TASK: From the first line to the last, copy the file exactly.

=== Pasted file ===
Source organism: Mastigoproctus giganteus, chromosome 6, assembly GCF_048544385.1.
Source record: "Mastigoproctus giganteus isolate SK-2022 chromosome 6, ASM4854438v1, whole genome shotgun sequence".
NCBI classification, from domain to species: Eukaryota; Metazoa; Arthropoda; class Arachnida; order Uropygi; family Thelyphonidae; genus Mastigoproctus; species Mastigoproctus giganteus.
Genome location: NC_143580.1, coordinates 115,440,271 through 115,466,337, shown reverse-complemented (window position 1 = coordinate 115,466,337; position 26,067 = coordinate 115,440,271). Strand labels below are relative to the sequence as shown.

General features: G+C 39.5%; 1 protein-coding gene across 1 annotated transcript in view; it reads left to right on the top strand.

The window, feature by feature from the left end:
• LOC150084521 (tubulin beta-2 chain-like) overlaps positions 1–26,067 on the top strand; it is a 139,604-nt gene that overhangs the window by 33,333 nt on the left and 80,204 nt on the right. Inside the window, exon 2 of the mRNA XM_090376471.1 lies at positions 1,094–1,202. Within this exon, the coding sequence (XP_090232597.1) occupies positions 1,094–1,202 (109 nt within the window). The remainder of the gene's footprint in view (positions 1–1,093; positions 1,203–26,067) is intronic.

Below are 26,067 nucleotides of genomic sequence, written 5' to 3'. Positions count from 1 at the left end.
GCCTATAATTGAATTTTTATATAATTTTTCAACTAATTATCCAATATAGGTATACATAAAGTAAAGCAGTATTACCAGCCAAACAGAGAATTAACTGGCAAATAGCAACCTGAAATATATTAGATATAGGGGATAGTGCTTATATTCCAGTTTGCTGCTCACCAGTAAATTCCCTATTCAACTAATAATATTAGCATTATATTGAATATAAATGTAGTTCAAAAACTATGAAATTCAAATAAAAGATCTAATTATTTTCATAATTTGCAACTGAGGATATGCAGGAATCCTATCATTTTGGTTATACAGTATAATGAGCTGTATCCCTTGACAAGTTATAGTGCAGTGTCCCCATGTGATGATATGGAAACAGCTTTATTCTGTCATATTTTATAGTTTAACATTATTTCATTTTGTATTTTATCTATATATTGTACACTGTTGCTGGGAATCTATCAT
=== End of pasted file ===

Source organism: Mastigoproctus giganteus, chromosome 6, assembly GCF_048544385.1.
Source record: "Mastigoproctus giganteus isolate SK-2022 chromosome 6, ASM4854438v1, whole genome shotgun sequence".
NCBI classification, from domain to species: Eukaryota; Metazoa; Arthropoda; class Arachnida; order Uropygi; family Thelyphonidae; genus Mastigoproctus; species Mastigoproctus giganteus.
Genome location: NC_143580.1, coordinates 115,440,271 through 115,466,337, shown reverse-complemented (window position 1 = coordinate 115,466,337; position 26,067 = coordinate 115,440,271). Strand labels below are relative to the sequence as shown.

General features: G+C 39.5%; 1 protein-coding gene across 1 annotated transcript in view; it reads left to right on the top strand.

The window, feature by feature from the left end:
• LOC150084521 (tubulin beta-2 chain-like) overlaps positions 1–26,067 on the top strand; it is a 139,604-nt gene that overhangs the window by 33,333 nt on the left and 80,204 nt on the right. Inside the window, exon 2 of the mRNA XM_090376471.1 lies at positions 1,094–1,202. Within this exon, the coding sequence (XP_090232597.1) occupies positions 1,094–1,202 (109 nt within the window). The remainder of the gene's footprint in view (positions 1–1,093; positions 1,203–26,067) is intronic.

Below are 26,067 nucleotides of genomic sequence, written 5' to 3'. Positions count from 1 at the left end.
GCCTATAATTGAATTTTTATATAATTTTTCAACTAATTATCCAATATAGGTATACATAAAGTAAAGCAGTATTACCAGCCAAACAGAGAATTAACTGGCAAATAGCAACCTGAAATATATTAGATATAGGGGATAGTGCTTATATTCCAGTTTGCTGCTCACCAGTAAATTCCCTATTCAACTAATAATATTAGCATTATATTGAATATAAATGTAGTTCAAAAACTATGAAATTCAAATAAAAGATCTAATTATTTTCATAATTTGCAACTGAGGATATGCAGGAATCCTATCATTTTGGTTATACAGTATAATGAGCTGTATCCCTTGACAAGTTATAGTGCAGTGTCCCCATGTGATGATATGGAAACAGCTTTATTCTGTCATATTTTATAGTTTAACATTATTTCATTTTGTATTTTATCTATATATTGTACACTGTTGCTGGGAATCTATCAT